Clare (Aisling Franciosi), when just a young teen, was sentenced to prison for seven years and sent to the remote island prison of Tasmania to do time. She has fully served her sentence but her warden, Lieutenant Hawkins (Sam Clafin), who has forcibly and repeatedly raped her, refuses to set her free. Then, he and his men commit murder on her tiny family and she vows revenge in “The Nightingale.”
If you are looking for a tough, gritty film about misogyny, lust, murder, rape and revenge, then ‘The Nightingale” fits the bill. Sophomore feature director Jennifer Kent (“The Babadook (2015)”) opens the Australian history book in her analysis, through the eyes of stalwart heroine Clare, of the British-installed prison system of the early 19th Century.
Aisling Franciosi gives her character the fierce determination needed to believe that this young slip of a woman has the resolve to find and wreak vengeance on her long time tormentor. She forces an Aborigine tracker, Billy (Baykali Ganambarr), at gunpoint to find Hawkins in the Tasmanian wilderness, making this a journey of revenge.
Clare is so compelling in her core need for revenge, you root for her to find the lieutenant and exact justice. But, this does not go as expected, for the woman and her companion must face prejudice, racism and hate. The story is about Clare and Billy bonding and uniting in their mission – Billy, later on in the story, is given the reason to willingly join Clare’s quest.
“The Nightingale” makes you want Clare and Billy to succeed and to see Hawkins get his just desserts – though not in a way you would expect. I give it a B.
In 1825 Tasmania, 21 year-old Irish convict Clare (Aisling Franciosi) is desperate to be freed from the 7 year indentured servitude she has already completed for British Army Lieutenant Hawkins (Sam Claflin, "Me Before You"), a man who has been trotting her out as entertainment for his troops and sexually assaulting her despite her baby and marriage with fellow Irishman Aidan (Michael Sheasby). When her husband challenges Hawkins' power over her, unspeakable tragedy will light a white hot fire of revenge in "The Nightingale."
Writer/director Jennifer Kent may not have followed up "The Babadook" with another horror movie, but that does not mean her latest isn't horrific. This brutal, shattering expose on white colonialism is far more chilling than her psychological children's book nightmare because what it portrays is a true evil. Yet for all the film's exceptional qualities - the acting, costumes, sets and locations - there is little surprise in what
unfolds. The film's subplot, in which members of two oppressed groups who initially hate each other bond facing a common foe, isn't as satisfying emotionally as it should be, survival being the driving factor. That Clare's distrusted tracker Billy (Baykali Ganambarr) is Aboriginal is the only thing keeping the character from crossing over into Magical Negro territory, native Australians long associated with mysticism.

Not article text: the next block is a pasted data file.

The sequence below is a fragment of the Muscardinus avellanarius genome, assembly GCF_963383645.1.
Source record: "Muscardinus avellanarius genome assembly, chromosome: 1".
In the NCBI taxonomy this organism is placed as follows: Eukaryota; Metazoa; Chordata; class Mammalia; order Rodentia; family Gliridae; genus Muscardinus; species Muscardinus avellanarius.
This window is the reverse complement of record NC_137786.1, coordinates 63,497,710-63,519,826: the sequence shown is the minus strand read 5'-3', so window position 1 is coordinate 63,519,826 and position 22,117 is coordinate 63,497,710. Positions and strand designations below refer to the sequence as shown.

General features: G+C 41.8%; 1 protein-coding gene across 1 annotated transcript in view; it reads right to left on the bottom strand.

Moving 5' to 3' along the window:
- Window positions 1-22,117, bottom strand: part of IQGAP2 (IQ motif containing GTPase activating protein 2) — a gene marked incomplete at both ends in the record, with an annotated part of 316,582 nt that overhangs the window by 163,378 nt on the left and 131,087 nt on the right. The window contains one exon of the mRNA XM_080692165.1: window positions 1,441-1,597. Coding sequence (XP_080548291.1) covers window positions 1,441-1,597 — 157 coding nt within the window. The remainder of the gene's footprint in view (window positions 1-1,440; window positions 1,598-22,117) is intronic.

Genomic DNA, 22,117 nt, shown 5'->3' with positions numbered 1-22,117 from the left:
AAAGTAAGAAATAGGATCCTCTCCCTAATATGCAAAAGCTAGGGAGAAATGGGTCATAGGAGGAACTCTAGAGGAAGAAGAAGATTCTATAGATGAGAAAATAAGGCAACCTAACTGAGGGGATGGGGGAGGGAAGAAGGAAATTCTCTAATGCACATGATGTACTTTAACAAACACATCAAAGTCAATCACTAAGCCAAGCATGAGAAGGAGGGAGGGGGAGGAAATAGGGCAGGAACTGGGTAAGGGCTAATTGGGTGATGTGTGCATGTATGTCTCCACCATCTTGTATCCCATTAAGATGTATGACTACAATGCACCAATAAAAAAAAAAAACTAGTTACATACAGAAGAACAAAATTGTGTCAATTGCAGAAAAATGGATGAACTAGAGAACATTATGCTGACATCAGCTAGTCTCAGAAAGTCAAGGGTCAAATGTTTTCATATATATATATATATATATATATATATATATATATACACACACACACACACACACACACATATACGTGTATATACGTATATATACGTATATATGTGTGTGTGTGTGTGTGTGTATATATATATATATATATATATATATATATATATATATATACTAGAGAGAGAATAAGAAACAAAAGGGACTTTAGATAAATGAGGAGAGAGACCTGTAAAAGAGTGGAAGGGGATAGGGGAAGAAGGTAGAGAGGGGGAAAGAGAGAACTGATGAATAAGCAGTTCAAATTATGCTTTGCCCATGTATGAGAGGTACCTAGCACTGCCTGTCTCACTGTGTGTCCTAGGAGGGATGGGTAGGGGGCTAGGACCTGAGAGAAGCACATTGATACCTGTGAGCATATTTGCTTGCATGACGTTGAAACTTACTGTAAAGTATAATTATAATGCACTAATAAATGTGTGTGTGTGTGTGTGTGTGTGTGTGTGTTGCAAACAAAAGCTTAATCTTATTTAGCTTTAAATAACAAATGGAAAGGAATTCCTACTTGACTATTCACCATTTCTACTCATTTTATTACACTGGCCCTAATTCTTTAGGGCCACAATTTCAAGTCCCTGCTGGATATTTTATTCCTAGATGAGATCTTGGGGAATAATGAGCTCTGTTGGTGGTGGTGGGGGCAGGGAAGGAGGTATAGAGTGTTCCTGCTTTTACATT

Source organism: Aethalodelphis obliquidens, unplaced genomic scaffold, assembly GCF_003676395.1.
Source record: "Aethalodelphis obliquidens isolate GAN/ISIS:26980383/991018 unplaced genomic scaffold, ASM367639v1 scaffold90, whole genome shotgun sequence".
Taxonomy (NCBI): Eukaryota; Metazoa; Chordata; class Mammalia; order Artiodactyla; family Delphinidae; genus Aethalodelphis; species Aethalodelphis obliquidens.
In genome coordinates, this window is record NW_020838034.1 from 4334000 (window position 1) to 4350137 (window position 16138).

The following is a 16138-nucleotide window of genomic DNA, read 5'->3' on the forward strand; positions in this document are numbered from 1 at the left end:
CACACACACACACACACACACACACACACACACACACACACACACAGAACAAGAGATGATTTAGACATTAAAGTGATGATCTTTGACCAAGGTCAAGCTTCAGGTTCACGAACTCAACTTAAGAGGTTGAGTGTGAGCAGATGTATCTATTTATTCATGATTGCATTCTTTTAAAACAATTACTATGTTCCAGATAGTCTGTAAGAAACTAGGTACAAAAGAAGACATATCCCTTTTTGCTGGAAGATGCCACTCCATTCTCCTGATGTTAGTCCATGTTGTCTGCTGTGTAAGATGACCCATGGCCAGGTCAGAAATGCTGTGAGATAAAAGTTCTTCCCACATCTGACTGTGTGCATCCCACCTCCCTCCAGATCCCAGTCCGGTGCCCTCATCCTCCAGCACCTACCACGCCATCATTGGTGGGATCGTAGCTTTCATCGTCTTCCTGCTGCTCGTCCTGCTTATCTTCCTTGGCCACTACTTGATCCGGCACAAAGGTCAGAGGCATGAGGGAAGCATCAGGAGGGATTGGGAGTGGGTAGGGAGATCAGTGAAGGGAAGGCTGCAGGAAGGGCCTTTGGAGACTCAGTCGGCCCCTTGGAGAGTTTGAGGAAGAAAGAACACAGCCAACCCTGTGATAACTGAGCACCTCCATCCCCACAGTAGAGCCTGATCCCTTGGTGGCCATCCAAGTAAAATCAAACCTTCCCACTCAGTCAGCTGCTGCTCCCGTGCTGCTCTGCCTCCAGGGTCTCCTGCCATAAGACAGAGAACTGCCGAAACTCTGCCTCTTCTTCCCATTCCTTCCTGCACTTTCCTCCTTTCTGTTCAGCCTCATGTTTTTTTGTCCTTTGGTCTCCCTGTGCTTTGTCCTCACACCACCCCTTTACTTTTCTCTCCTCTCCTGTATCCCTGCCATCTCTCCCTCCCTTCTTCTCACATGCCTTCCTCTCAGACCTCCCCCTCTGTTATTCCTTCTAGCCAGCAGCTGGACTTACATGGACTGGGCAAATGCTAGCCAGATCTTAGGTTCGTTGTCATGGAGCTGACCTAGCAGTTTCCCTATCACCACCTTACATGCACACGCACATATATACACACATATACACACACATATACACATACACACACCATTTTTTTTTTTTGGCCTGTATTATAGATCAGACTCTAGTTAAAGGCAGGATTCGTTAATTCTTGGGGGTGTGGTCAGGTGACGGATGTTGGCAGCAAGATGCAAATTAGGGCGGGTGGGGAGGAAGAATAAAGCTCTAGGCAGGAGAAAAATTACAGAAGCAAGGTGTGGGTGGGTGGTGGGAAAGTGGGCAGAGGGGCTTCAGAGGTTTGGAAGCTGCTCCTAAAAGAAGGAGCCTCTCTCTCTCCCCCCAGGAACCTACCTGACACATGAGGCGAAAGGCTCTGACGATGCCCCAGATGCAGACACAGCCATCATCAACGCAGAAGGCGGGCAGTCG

The controlling Hawkins is clearly frustrated by his inability to woo the woman in his power, his gifts of cameos grudgingly accepted, a precursor to rape. She's literally a bird in a cage, singing sweetly on command (Franciosi is a classically trained opera singer) for leering soldiers. She's terrified when Aidan, who does not know her full degradation, pleads her case, but his polite entreaties are met with deaf ears. Later when drunk, Aidan assaults the Lieutenant. Hawkins is shocked when Captain Goodwin (Ewen Leslie) sides against him, calling his behavior a 'moral indiscretion' and revoking a possible promotion to a northern post. With no awareness of irony, Hawkins whines about broken promises.
In their humble cabin, Aidan tells Clare he believes they'll be better off on the run, but before they can take their leave, the rage-filled Hawkins, the lecherous Sergeant Ruse (Damon Herriman, "Once Upon a Time ...in Hollywood") and a nervous Ensign Jago (Harry Greenwood) storm in. When Clare comes to, after the first of many future nightmares, the sight which awaits her would unhinge most. She keeps her wits to focus on vengeance and sets off on her husband's horse with Billy tracking Hawkins, Ruse and Jago toward Launceston, themselves using Billy's Uncle Charlie (Charlie Jampijinpa Brown) to lead them, where Hawkins still hopes to land his promotion.
Throughout this adventure in rugged wilderness, Clare and Billy will learn to empathize with each other's situation (the first thing Clare sees on the trail are two Aborigines hanging from a tree; Billy notes Clare's discomfort, still lactating for her murdered child). We, meanwhile, will witness more horrors as Ruse kidnaps Lowanna (Magnolia Maymuru) for his amusement, tearing her away from her own child who is abandoned in the woods. Kent and her cinematographer Radek Ladczuk shoot in academic ratio, the square frame emphasizing characters dwarfed by the landscape. Billy's Aboriginal rites (a smoke ceremony, his dance for Mangana, his spirit bird) and Clare's increasingly disturbing nightmares lend an air of the fantastical and looming madness, Kent offering glimmers of hope in nature and Clare's Gaelic song.
Franciosi is a find, fierce, her singing voice sweet, but the most astounding performance comes from Claflin, showing complex layers of villainy rooted in the fragility of the male ego like nothing we've seen from him before. Kent's film trods a well worn path, but it does so in a meticulously conceptualized production. "The Nightingale" has its flaws, but Jennifer Kent's outrage at the brutal injustice doled out to women
and minorities burns through every frame.
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